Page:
But when it came to well-being, the findings were mixed. Judge and Kammeyer-Mueller found that ambition is only weakly connected with well-being and negatively associated with longevity.
"There really wasn't a big impact from ambition to how satisfied people were with their lives," Kammeyer-Mueller, a business school professor, told me. At the same time, ambitious people were not miserable either. "People who are ambitious are happy that they have accomplished more in their lives," he says.
When I asked about the connection between ambition and personal relationships, Kammeyer-Mueller said that while the more ambitious appeared to be happier, that their happiness could come at the expense of personal relationships. "Do these ambitious people have worse relationships? Are they ethical and nice to the people around them? What would they do to get ahead? These are the questions the future research needs to answer."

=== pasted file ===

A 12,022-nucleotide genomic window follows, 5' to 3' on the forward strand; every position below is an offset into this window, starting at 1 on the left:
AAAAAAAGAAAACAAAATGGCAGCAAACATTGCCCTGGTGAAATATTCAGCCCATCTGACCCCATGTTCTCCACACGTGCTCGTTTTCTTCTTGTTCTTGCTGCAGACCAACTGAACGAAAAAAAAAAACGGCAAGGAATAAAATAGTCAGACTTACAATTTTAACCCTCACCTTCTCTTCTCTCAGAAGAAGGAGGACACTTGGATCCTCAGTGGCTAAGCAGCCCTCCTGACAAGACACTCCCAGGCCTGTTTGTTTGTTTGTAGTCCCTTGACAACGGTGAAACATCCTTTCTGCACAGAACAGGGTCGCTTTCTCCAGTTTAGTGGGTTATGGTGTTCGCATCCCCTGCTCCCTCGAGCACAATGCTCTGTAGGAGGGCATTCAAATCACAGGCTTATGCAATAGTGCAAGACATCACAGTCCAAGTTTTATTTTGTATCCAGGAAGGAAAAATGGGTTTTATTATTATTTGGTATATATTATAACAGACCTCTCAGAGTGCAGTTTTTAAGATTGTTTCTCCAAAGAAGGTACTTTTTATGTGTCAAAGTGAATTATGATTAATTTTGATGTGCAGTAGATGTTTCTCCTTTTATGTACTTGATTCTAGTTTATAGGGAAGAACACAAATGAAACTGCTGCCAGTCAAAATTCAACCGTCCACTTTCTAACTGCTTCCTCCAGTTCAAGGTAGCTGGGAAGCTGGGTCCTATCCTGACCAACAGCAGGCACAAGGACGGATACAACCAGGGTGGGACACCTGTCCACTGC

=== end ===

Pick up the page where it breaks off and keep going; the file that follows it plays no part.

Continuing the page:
Existing research by psychologist Tim Kasser can help address this issue. Kasser, the author of The High Price of Materialism, has shown that the pursuit of materialistic values like money, possessions, and social status-the fruits of career successes-leads to lower well-being and more distress in individuals. It is also damaging to relationships: "My colleagues and I have found," Kasser writes, "that when people believe materialistic values are important, they...have poorer interpersonal relationships [and] contribute less to the community." Such people are also more likely to objectify others, using them as means to achieve their own goals.